In the past few years, innovative technologies have been sweeping through various industries, lowering costs and increasing convenience to levels we never imagined. Take for example Uber. This highly publicized company infamously transformed the transportation industry by disrupting the traditional taxi service delivery model through client-centric technology.
The model shift resulted in more convenient, transparent and affordable service, which sparked a frenzy of organizations to seek out ways to “Uberize” their industries. So what about the home care industry?
The health care industry has been known to lag behind in terms of technological advancement, but believe it or not, the “Uberization” of the industry is already well under way. Consider Senior Care Marketplaces such as HomeHero, Honor, Carelinx, and Care.com who are adopting Uber-like model to directly connect home care workers with the families who need them.
These organizations are challenging the norm of the highly regulated home care industry through technology and innovation, making home care accessible and affordable again.
But where does this leave legacy home care agencies?
While these new companies offer automation and efficiency to connect patients to care givers, they may run into limitations when it comes to healthcare regulations designed to protect patients.
Home care agencies also offer a number of services that the Uber-like model doesn't currently provide: outcome-focused care coordination, integration with other health providers, and transparent data sharing to name a few. And on top of that, home care agencies now have access to their own client-centric technology--telehealth.
Telehealth creates transparency and convenience in the home care system where it has never existed before. With the help of this innovative technology, agencies can put the time and money they save back into the hands of the patients. Here are a few ways telehealth is changing the home care delivery model:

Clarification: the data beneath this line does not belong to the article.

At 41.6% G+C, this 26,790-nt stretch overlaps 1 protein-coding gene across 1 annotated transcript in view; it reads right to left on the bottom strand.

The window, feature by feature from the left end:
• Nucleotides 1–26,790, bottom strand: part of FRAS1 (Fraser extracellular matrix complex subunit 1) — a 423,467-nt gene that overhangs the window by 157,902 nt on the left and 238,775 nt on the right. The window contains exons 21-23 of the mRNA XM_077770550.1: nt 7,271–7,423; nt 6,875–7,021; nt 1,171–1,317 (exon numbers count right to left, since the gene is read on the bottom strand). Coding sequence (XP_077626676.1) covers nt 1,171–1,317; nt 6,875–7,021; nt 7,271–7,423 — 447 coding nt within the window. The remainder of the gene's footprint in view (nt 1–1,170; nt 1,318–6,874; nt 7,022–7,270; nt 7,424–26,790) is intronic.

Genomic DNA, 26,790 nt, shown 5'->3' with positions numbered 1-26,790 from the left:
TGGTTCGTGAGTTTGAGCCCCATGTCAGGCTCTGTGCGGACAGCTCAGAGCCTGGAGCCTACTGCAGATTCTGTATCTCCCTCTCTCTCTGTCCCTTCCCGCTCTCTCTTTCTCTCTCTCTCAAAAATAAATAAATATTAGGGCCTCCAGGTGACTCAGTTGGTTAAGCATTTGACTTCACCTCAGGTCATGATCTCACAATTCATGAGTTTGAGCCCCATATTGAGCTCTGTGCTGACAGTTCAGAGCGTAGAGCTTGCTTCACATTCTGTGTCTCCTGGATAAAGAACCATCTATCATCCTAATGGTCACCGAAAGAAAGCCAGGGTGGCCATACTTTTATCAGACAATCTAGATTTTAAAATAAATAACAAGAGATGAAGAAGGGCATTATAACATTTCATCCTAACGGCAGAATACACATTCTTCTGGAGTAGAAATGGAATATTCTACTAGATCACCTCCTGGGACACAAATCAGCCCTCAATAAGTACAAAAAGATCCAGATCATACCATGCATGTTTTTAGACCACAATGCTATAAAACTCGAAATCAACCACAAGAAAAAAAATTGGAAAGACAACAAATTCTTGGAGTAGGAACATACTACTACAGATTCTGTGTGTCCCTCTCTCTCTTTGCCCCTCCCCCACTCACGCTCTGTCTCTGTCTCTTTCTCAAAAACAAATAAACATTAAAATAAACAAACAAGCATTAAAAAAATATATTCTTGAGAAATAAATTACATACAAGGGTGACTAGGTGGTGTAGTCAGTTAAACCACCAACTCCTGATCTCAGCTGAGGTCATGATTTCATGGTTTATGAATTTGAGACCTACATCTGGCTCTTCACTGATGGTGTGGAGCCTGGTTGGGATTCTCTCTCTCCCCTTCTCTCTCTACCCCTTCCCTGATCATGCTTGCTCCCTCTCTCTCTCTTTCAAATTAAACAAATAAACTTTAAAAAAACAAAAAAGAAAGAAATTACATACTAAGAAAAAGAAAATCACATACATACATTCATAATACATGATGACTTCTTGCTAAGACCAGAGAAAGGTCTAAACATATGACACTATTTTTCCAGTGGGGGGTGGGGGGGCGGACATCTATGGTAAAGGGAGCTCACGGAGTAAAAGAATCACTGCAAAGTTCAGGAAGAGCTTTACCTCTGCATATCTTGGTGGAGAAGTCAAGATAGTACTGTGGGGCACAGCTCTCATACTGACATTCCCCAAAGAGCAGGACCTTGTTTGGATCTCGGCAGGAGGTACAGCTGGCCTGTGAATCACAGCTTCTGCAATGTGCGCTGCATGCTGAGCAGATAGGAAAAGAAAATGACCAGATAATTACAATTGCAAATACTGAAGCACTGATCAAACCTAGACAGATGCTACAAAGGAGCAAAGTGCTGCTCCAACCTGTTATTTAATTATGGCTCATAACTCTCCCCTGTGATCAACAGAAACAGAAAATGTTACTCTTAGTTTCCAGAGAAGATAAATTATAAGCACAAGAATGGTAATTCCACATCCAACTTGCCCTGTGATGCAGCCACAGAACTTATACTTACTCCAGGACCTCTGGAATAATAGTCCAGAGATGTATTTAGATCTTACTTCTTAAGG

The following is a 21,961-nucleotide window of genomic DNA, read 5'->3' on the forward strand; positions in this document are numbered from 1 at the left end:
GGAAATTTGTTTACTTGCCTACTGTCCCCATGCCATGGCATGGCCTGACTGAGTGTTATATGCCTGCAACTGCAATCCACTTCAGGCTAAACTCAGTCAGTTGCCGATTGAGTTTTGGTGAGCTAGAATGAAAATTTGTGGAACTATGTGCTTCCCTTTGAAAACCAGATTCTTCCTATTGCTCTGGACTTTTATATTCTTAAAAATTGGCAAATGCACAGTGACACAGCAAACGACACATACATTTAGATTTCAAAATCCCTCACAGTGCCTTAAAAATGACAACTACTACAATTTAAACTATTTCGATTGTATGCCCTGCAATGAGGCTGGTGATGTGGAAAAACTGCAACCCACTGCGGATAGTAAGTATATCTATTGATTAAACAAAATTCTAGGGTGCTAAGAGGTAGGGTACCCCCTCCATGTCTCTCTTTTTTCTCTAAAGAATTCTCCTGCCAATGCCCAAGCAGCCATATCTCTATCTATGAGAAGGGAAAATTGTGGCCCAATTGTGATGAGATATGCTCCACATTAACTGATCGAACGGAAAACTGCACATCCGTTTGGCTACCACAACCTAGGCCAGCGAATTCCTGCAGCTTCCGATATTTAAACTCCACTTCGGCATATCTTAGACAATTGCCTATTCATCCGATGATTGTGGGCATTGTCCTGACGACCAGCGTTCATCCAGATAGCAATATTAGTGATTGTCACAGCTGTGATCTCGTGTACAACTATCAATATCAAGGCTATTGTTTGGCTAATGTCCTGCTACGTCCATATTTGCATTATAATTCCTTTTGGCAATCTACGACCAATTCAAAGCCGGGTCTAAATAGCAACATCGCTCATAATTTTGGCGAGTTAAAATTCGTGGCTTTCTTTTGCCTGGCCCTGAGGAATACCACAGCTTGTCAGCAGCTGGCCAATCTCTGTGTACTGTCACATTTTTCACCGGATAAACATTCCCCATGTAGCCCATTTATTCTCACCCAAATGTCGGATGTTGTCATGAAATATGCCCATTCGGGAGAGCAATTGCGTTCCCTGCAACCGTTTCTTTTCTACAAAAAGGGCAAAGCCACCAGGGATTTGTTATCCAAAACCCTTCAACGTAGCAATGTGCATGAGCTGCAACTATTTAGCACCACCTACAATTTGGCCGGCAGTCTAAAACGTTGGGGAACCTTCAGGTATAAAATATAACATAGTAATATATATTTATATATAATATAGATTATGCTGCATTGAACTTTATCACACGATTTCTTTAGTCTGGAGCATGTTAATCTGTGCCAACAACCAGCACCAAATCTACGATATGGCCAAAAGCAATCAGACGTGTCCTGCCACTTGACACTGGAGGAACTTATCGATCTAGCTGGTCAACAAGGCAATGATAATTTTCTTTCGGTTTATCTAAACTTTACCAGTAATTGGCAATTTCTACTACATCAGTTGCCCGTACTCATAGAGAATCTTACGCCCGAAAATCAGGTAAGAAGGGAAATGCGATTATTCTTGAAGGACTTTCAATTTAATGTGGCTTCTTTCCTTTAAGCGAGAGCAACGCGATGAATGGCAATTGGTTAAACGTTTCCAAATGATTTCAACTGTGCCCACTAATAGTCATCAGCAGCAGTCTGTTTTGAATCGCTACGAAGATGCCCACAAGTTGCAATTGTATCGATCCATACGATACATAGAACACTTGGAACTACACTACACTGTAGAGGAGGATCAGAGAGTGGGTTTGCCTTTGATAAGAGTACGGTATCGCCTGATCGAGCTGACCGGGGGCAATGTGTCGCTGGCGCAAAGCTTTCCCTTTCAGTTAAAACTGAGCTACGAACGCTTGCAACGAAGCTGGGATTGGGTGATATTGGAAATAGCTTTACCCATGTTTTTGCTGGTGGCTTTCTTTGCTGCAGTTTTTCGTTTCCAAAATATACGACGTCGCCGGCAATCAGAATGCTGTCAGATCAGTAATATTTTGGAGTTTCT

With telehealth solutions such as remote patient monitoring (RPM) and videoconferencing, patients have the ability to receive medical care in the comfort of their own homes. Those receiving care have more control over what is convenient and affordable for them.
Advancements in technology is what makes bringing home care to your fingertips possible. While no technology will replace the authenticity of a face-to-face visit, the help of telehealth technologies has made it possible to deliver a home care visit completely electronically if necessary.
With telehealth technology, home care providers have the ability to produce faster results than the original model of service. Telehealth happens in real time, allowing patients to avoid spending hours in an emergency room or waiting to see a primary care physician.
Telehealth has a major focus on streamlining the interactions between patients and their home care service providers.
Patients are connected directly to their providers making them the primary focus of the experience. Healthcare is a highly regulated industry that can often spend more time focusing on regulations and bottom lines, but with telehealth providers have the opportunity to bring the focus back to the patient.
This innovative technology gives providers the power to deliver faster, more cost-effective home care services. Telehealth might not be the exact Uber service delivery model, but the virtualization of care results in increased transparency and convenience for the patients, and ultimately improved patient outcomes.
Telehealth may just be the beginning of the technological disruption or “Uberization” of the home care industry.